Last Salem 'witch' exonerated after 329 years, thanks to Grade 8 class

After a three-century wait, the last Salem “witch” can rest easy now that her name has officially been cleared.

Massachusetts lawmakers finally exonerated Elizabeth Johnson Jr. on Thursday, 329 years after she was convicted of witchcraft during the Salem witch trials. She was sentenced to death in 1693 but received a stay of execution along with a few other Massachusetts residents who had been charged. She was only 22 when she was sentenced.

In 1712, Johnson petitioned for exoneration of her charges but her request was never heard in court.

Her case was picked up in the modern day by a group of unlikely advocates: a Grade 8 civics class. Students from North Andover Middle School in Massachusetts championed the clearing of Johnson’s name and researched the necessary legislative steps to make it a reality.

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“They spent most of the year working on getting this set for the legislature — actually writing a bill, writing letters to legislators, creating presentations, doing all the research, looking at the actual testimony of Elizabeth Johnson, learning more about the Salem Witch Trials,” Carrie LaPierre, the students’ teacher, told The Boston Globe. “It became quite extensive for these kids.”

Johnson’s exoneration was officially passed thanks to legislation introduced by state Sen. Diana DiZoglio, a Democrat from Methuen.

“We will never be able to change what happened to victims like Elizabeth but (we), at the very least, can set the record straight,” DiZoglio said.

LaPierre echoed DiZoglio’s sentiments, saying, “Passing this legislation will be incredibly impactful on their understanding of how important it is to stand up for people who cannot advocate for themselves and how strong of a voice they actually have,” she said of her students.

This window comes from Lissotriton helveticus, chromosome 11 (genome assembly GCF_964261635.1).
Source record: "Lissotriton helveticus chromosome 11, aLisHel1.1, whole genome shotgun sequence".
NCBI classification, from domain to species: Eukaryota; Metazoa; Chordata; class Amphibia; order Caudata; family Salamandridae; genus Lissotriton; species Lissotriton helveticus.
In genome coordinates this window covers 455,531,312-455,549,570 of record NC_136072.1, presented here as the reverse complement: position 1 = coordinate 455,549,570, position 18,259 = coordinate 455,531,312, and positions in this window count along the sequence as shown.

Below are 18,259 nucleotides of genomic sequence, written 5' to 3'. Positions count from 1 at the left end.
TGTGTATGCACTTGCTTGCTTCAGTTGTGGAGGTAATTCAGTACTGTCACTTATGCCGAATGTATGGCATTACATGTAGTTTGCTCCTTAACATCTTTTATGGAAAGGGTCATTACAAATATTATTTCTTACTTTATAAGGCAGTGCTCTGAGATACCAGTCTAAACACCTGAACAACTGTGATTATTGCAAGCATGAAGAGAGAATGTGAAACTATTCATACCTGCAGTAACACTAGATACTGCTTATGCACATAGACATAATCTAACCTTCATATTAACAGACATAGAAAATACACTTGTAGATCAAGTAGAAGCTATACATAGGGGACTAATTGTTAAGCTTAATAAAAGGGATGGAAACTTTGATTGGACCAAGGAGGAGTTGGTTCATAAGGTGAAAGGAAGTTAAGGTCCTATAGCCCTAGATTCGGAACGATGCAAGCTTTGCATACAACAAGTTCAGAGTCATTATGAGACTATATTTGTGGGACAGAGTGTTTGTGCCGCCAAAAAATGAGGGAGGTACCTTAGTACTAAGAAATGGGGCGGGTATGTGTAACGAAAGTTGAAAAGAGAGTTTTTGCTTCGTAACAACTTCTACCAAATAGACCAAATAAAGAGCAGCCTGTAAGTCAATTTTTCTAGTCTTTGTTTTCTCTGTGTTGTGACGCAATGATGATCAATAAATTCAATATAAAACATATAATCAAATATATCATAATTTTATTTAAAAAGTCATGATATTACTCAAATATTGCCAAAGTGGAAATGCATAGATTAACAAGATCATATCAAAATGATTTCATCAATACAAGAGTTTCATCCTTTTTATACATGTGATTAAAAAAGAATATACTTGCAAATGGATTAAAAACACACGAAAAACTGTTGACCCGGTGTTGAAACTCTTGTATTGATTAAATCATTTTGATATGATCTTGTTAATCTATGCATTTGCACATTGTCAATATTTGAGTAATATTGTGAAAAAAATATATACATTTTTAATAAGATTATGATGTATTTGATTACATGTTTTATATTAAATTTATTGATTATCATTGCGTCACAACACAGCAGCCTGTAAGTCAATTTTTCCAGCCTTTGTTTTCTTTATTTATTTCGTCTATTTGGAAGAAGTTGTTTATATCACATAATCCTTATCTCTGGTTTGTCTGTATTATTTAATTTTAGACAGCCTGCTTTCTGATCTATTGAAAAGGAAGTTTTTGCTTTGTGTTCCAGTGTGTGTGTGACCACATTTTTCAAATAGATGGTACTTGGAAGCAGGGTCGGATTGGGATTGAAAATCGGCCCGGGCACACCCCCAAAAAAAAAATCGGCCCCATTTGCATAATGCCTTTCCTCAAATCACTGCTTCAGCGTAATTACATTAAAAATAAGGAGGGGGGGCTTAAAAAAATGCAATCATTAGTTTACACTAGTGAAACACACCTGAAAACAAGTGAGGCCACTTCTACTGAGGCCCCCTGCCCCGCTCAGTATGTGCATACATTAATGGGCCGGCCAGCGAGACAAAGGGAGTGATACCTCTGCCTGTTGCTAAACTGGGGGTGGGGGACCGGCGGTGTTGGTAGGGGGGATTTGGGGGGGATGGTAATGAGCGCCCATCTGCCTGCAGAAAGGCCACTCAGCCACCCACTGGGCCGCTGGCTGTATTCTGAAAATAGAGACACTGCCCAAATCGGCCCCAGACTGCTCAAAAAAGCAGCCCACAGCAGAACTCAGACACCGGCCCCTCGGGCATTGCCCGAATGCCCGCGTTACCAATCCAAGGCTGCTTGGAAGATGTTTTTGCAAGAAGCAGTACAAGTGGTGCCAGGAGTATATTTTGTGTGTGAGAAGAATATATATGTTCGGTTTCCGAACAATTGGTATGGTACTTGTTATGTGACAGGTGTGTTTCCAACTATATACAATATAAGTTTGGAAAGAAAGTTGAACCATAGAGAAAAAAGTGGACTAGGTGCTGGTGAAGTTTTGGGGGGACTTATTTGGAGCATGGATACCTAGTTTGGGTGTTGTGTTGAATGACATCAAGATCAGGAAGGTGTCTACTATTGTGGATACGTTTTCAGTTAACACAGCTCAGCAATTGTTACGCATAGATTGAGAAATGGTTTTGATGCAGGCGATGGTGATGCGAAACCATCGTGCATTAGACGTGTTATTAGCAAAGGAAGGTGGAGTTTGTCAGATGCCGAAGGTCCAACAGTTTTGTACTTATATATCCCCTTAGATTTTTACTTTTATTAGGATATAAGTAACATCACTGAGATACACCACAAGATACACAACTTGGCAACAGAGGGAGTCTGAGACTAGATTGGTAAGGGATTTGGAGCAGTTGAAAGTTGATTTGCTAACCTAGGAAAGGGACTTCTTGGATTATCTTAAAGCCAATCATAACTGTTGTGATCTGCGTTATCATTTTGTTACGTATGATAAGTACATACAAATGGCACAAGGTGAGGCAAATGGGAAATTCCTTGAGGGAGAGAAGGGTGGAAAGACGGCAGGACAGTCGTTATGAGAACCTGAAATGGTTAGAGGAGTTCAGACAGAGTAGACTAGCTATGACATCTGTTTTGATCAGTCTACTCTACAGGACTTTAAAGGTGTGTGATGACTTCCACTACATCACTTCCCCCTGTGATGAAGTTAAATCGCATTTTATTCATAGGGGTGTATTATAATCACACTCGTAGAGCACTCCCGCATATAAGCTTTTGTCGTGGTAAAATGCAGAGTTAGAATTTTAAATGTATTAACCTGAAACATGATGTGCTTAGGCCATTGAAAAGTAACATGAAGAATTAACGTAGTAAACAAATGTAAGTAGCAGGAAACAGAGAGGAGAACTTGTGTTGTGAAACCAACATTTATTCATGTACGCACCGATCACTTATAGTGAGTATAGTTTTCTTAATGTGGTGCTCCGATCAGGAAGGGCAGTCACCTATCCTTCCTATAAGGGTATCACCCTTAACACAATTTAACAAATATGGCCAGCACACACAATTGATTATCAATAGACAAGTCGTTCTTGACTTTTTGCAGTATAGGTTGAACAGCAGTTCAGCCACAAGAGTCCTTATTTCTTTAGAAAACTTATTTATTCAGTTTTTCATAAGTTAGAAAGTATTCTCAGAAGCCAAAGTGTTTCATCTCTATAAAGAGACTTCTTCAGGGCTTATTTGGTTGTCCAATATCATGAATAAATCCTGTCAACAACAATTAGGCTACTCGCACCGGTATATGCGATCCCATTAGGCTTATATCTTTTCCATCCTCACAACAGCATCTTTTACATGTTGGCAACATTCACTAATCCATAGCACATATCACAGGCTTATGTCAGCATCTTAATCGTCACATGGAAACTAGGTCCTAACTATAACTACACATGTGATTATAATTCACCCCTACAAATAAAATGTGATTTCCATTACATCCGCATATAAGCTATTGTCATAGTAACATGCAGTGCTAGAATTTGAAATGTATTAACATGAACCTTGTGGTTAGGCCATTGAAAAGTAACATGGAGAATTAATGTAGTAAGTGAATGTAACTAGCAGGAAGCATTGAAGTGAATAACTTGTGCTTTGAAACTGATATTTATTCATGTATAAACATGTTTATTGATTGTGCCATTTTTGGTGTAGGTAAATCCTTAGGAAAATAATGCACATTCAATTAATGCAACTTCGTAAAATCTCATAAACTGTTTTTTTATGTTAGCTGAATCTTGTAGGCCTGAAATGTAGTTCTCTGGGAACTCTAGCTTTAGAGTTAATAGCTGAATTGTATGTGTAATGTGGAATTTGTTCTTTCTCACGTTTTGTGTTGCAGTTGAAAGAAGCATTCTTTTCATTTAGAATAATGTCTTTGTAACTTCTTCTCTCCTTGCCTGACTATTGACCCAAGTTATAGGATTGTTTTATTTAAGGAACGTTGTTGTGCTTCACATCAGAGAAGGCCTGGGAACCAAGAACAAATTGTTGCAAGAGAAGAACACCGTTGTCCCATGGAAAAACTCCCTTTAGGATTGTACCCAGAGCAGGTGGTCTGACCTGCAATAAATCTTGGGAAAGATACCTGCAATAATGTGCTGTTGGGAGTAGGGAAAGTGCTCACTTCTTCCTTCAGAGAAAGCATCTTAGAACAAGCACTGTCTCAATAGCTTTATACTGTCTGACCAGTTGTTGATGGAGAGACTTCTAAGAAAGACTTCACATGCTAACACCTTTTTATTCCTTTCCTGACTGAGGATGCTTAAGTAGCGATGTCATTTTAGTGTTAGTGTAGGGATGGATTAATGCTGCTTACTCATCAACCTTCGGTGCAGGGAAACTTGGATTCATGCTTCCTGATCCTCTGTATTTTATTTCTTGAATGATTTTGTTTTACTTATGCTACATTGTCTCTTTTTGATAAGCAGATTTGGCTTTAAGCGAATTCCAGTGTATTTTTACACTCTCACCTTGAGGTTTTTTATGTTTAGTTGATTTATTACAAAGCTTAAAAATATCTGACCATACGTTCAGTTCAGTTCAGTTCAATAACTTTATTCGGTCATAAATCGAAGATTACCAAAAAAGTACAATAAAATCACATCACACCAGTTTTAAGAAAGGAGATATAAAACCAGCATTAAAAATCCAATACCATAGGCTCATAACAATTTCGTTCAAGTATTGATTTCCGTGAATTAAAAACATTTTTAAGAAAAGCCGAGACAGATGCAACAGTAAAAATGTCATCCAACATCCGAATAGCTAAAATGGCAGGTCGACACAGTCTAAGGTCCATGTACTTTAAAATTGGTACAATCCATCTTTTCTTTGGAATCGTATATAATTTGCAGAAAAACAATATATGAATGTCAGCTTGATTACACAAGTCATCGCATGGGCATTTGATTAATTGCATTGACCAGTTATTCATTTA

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According to Witches of Massachusetts Bay, a group devoted to the history and lore of the 17th-century witch hunts, Johnson is the last convicted witch to have their name cleared.

Very little is known about her. According to Emerson Baker, a history professor at Salem State, Johnson lived in Andover and never married or had children.

“We’re not even totally sure when she died,” Baker said in an interview with The Boston Globe.

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Andover is a small town about 17 miles away from Salem. The town was swept up in its own witch-hunt frenzy after the fervour spread from Salem. Forty-five people were arrested for witchcraft in Andover, 28 of which were members of Johnson’s family, including her mother, Elizabeth Johnson Sr.

Twenty people were killed during witch trials in Massachusetts and hundreds more were accused. Nineteen were hanged and one man was crushed by rocks. Factors including superstition, misogyny, fear of disease, and petty squabbles all contributed to the Puritan frenzy that was driving the Salem witch trials.

In the centuries since then, dozens of accused “witches” have been cleared officially, including Johnson’s mother, but Johnson herself endured a long wait.

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She was passed over in a legislative resolution that cleared one person in 1957 (and referred to “certain other persons”). In 2001, then-governor Jane Swift added five more names to the resolution.

“I’m a bit disappointed that we missed a person,” Swift said. “What has always resonated with me is that these are some of the earliest historical examples in the U.S. of women being vilified for acting outside of their accepted role.”

In a similar vein, DiZoglio said “Elizabeth’s story and struggle continue to greatly resonate today.”

“While we’ve come a long way since the horrors of the witch trials, women today still all too often find their rights challenged and concerns dismissed.”

— With files from the Associated Press

© 2022 Global News, a division of Corus Entertainment Inc.

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